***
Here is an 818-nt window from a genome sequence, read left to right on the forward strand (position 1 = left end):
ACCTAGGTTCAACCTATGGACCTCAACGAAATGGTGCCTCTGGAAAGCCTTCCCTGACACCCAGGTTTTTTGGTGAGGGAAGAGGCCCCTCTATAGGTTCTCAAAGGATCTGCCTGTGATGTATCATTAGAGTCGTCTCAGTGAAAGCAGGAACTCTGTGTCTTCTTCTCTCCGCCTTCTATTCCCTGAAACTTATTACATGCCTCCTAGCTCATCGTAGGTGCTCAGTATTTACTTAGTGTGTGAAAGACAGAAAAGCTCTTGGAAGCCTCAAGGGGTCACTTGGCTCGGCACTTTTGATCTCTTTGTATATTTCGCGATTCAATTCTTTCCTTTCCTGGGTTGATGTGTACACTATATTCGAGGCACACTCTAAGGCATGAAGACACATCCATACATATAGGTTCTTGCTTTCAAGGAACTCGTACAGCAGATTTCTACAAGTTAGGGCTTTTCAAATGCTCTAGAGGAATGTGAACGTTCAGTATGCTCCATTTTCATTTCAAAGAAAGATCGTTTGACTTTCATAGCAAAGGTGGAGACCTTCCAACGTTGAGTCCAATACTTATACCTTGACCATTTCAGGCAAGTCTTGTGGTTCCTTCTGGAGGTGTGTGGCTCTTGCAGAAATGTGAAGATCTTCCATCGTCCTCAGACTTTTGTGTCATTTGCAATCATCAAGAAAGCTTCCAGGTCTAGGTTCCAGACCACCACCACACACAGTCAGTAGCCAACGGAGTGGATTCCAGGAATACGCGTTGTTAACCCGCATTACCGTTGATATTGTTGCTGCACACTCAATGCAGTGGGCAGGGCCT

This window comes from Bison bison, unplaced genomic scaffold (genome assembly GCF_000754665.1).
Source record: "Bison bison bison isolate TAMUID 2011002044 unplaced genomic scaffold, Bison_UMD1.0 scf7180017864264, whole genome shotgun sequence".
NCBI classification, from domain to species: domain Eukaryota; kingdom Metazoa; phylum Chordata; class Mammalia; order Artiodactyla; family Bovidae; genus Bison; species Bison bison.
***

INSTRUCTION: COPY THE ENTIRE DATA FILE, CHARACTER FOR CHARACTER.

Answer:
Here is an 818-nt window from a genome sequence, read left to right on the forward strand (position 1 = left end):
ACCTAGGTTCAACCTATGGACCTCAACGAAATGGTGCCTCTGGAAAGCCTTCCCTGACACCCAGGTTTTTTGGTGAGGGAAGAGGCCCCTCTATAGGTTCTCAAAGGATCTGCCTGTGATGTATCATTAGAGTCGTCTCAGTGAAAGCAGGAACTCTGTGTCTTCTTCTCTCCGCCTTCTATTCCCTGAAACTTATTACATGCCTCCTAGCTCATCGTAGGTGCTCAGTATTTACTTAGTGTGTGAAAGACAGAAAAGCTCTTGGAAGCCTCAAGGGGTCACTTGGCTCGGCACTTTTGATCTCTTTGTATATTTCGCGATTCAATTCTTTCCTTTCCTGGGTTGATGTGTACACTATATTCGAGGCACACTCTAAGGCATGAAGACACATCCATACATATAGGTTCTTGCTTTCAAGGAACTCGTACAGCAGATTTCTACAAGTTAGGGCTTTTCAAATGCTCTAGAGGAATGTGAACGTTCAGTATGCTCCATTTTCATTTCAAAGAAAGATCGTTTGACTTTCATAGCAAAGGTGGAGACCTTCCAACGTTGAGTCCAATACTTATACCTTGACCATTTCAGGCAAGTCTTGTGGTTCCTTCTGGAGGTGTGTGGCTCTTGCAGAAATGTGAAGATCTTCCATCGTCCTCAGACTTTTGTGTCATTTGCAATCATCAAGAAAGCTTCCAGGTCTAGGTTCCAGACCACCACCACACACAGTCAGTAGCCAACGGAGTGGATTCCAGGAATACGCGTTGTTAACCCGCATTACCGTTGATATTGTTGCTGCACACTCAATGCAGTGGGCAGGGCCT

This window comes from Bison bison, unplaced genomic scaffold (genome assembly GCF_000754665.1).
Source record: "Bison bison bison isolate TAMUID 2011002044 unplaced genomic scaffold, Bison_UMD1.0 scf7180017864264, whole genome shotgun sequence".
NCBI classification, from domain to species: domain Eukaryota; kingdom Metazoa; phylum Chordata; class Mammalia; order Artiodactyla; family Bovidae; genus Bison; species Bison bison.